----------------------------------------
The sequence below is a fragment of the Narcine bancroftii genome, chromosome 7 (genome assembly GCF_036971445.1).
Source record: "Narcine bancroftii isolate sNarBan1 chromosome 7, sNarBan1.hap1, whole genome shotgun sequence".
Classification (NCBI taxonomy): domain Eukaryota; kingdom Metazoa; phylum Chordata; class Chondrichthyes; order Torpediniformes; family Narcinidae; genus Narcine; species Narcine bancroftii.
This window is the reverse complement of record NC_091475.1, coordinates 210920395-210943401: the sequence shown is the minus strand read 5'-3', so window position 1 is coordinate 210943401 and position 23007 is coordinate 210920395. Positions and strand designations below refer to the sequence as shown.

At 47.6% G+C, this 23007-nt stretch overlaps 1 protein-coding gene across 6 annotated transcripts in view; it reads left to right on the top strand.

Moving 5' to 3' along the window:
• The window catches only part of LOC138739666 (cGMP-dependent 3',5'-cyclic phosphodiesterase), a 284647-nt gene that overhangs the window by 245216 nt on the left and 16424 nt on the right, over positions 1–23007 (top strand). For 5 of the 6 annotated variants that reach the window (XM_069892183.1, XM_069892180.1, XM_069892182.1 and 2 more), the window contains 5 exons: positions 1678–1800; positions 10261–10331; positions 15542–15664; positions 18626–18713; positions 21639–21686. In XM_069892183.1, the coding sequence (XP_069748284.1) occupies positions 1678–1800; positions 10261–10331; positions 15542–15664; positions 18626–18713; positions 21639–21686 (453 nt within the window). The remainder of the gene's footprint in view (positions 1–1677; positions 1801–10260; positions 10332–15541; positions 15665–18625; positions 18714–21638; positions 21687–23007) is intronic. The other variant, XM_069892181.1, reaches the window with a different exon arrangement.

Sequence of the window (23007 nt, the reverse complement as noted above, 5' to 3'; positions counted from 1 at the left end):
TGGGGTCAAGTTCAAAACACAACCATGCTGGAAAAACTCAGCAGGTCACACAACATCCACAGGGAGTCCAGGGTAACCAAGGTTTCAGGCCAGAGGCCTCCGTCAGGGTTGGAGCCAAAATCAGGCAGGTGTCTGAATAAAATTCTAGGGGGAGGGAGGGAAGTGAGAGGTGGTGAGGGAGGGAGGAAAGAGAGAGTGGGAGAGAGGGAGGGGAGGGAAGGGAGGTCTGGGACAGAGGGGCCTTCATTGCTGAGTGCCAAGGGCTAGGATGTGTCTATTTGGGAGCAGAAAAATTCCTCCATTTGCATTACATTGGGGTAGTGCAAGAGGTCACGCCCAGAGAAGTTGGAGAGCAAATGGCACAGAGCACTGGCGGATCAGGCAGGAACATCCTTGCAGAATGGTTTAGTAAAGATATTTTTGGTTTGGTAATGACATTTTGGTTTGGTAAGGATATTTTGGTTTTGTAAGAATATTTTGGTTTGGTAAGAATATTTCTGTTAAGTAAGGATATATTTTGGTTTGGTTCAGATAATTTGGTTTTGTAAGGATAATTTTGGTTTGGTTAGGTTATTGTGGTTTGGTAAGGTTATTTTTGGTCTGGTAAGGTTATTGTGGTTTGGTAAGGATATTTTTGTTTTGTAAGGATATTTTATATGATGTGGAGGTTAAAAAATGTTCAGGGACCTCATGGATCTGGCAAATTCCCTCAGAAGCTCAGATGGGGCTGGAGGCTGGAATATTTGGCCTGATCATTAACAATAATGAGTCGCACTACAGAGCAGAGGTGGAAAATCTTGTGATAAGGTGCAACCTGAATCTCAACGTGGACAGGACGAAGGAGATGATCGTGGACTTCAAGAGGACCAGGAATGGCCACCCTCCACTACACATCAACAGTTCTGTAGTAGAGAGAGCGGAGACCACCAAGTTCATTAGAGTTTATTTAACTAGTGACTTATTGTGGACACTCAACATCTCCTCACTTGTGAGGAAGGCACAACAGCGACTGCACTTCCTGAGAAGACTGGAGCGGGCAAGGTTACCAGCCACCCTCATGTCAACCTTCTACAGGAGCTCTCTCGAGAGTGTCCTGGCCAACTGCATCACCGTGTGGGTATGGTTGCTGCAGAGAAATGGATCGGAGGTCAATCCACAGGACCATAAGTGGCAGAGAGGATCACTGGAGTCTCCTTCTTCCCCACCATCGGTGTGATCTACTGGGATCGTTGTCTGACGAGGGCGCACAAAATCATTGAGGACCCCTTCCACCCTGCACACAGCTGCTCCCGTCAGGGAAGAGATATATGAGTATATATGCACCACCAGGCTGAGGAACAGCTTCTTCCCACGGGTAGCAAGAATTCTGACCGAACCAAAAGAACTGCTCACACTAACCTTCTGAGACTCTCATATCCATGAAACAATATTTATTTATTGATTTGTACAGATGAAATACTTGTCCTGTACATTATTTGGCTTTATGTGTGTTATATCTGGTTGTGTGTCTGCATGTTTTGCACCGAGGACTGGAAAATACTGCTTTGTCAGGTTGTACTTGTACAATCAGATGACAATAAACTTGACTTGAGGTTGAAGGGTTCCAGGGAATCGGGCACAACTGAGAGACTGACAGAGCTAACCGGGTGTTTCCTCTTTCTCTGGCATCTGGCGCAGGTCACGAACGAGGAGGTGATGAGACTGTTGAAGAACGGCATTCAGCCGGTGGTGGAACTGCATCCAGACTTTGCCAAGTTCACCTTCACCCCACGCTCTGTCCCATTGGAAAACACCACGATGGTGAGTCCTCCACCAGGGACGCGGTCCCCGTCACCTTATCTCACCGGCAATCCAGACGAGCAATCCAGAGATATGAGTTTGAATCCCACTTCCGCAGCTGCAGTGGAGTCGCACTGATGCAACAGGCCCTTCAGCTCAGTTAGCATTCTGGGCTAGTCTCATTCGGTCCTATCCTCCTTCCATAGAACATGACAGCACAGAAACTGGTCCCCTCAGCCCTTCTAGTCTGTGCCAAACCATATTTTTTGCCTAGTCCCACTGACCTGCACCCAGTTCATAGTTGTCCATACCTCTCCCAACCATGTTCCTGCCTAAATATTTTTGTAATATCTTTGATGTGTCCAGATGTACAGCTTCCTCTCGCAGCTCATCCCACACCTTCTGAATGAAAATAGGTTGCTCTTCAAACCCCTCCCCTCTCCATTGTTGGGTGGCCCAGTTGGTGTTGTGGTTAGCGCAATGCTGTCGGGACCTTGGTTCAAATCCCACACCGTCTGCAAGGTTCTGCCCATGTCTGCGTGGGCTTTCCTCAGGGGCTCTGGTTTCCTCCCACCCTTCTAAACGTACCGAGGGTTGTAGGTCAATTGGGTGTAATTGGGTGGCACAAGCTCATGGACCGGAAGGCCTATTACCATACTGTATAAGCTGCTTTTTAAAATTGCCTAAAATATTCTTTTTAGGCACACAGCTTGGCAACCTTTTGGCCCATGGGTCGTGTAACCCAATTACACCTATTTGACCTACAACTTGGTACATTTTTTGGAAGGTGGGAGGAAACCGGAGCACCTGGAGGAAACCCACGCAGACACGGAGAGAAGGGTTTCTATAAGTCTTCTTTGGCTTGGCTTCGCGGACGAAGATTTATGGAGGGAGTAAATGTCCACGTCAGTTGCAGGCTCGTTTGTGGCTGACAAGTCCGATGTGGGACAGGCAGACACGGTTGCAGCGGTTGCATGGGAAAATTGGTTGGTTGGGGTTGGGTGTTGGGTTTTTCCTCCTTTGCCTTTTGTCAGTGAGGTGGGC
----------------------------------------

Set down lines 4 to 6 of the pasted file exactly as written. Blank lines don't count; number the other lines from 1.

This window is the reverse complement of record NC_091475.1, coordinates 210920395-210943401: the sequence shown is the minus strand read 5'-3', so window position 1 is coordinate 210943401 and position 23007 is coordinate 210920395. Positions and strand designations below refer to the sequence as shown.

At 47.6% G+C, this 23007-nt stretch overlaps 1 protein-coding gene across 6 annotated transcripts in view; it reads left to right on the top strand.

Moving 5' to 3' along the window: